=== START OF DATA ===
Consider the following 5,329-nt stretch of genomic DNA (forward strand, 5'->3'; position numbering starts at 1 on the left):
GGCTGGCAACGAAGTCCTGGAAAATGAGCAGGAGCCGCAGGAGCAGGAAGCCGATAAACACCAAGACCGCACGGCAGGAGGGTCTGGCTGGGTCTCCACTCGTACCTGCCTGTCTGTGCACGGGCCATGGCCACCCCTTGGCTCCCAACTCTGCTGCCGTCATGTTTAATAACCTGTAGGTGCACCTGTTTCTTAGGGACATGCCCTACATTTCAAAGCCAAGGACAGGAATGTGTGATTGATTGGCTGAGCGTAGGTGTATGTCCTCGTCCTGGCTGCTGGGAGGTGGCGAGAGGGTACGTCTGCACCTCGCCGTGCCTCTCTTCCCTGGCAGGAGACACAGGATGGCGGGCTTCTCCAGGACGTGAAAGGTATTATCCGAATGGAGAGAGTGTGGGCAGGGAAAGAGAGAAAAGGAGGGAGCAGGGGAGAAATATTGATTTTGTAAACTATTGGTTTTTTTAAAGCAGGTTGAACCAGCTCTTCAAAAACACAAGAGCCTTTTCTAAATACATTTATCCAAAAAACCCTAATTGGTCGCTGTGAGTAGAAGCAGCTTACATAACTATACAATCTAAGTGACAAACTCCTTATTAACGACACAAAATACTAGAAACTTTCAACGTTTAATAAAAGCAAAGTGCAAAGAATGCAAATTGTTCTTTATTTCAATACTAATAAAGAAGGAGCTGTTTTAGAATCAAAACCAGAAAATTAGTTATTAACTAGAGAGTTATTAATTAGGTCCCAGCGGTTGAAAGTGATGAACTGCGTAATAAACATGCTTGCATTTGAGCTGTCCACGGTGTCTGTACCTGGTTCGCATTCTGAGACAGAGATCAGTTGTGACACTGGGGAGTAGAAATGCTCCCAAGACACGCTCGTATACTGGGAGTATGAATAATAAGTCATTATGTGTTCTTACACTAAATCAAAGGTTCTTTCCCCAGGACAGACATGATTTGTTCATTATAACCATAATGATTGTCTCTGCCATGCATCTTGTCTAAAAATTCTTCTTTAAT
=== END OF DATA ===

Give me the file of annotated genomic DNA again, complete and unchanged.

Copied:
Consider the following 5,329-nt stretch of genomic DNA (forward strand, 5'->3'; position numbering starts at 1 on the left):
GGCTGGCAACGAAGTCCTGGAAAATGAGCAGGAGCCGCAGGAGCAGGAAGCCGATAAACACCAAGACCGCACGGCAGGAGGGTCTGGCTGGGTCTCCACTCGTACCTGCCTGTCTGTGCACGGGCCATGGCCACCCCTTGGCTCCCAACTCTGCTGCCGTCATGTTTAATAACCTGTAGGTGCACCTGTTTCTTAGGGACATGCCCTACATTTCAAAGCCAAGGACAGGAATGTGTGATTGATTGGCTGAGCGTAGGTGTATGTCCTCGTCCTGGCTGCTGGGAGGTGGCGAGAGGGTACGTCTGCACCTCGCCGTGCCTCTCTTCCCTGGCAGGAGACACAGGATGGCGGGCTTCTCCAGGACGTGAAAGGTATTATCCGAATGGAGAGAGTGTGGGCAGGGAAAGAGAGAAAAGGAGGGAGCAGGGGAGAAATATTGATTTTGTAAACTATTGGTTTTTTTAAAGCAGGTTGAACCAGCTCTTCAAAAACACAAGAGCCTTTTCTAAATACATTTATCCAAAAAACCCTAATTGGTCGCTGTGAGTAGAAGCAGCTTACATAACTATACAATCTAAGTGACAAACTCCTTATTAACGACACAAAATACTAGAAACTTTCAACGTTTAATAAAAGCAAAGTGCAAAGAATGCAAATTGTTCTTTATTTCAATACTAATAAAGAAGGAGCTGTTTTAGAATCAAAACCAGAAAATTAGTTATTAACTAGAGAGTTATTAATTAGGTCCCAGCGGTTGAAAGTGATGAACTGCGTAATAAACATGCTTGCATTTGAGCTGTCCACGGTGTCTGTACCTGGTTCGCATTCTGAGACAGAGATCAGTTGTGACACTGGGGAGTAGAAATGCTCCCAAGACACGCTCGTATACTGGGAGTATGAATAATAAGTCATTATGTGTTCTTACACTAAATCAAAGGTTCTTTCCCCAGGACAGACATGATTTGTTCATTATAACCATAATGATTGTCTCTGCCATGCATCTTGTCTAAAAATTCTTCTTTAAT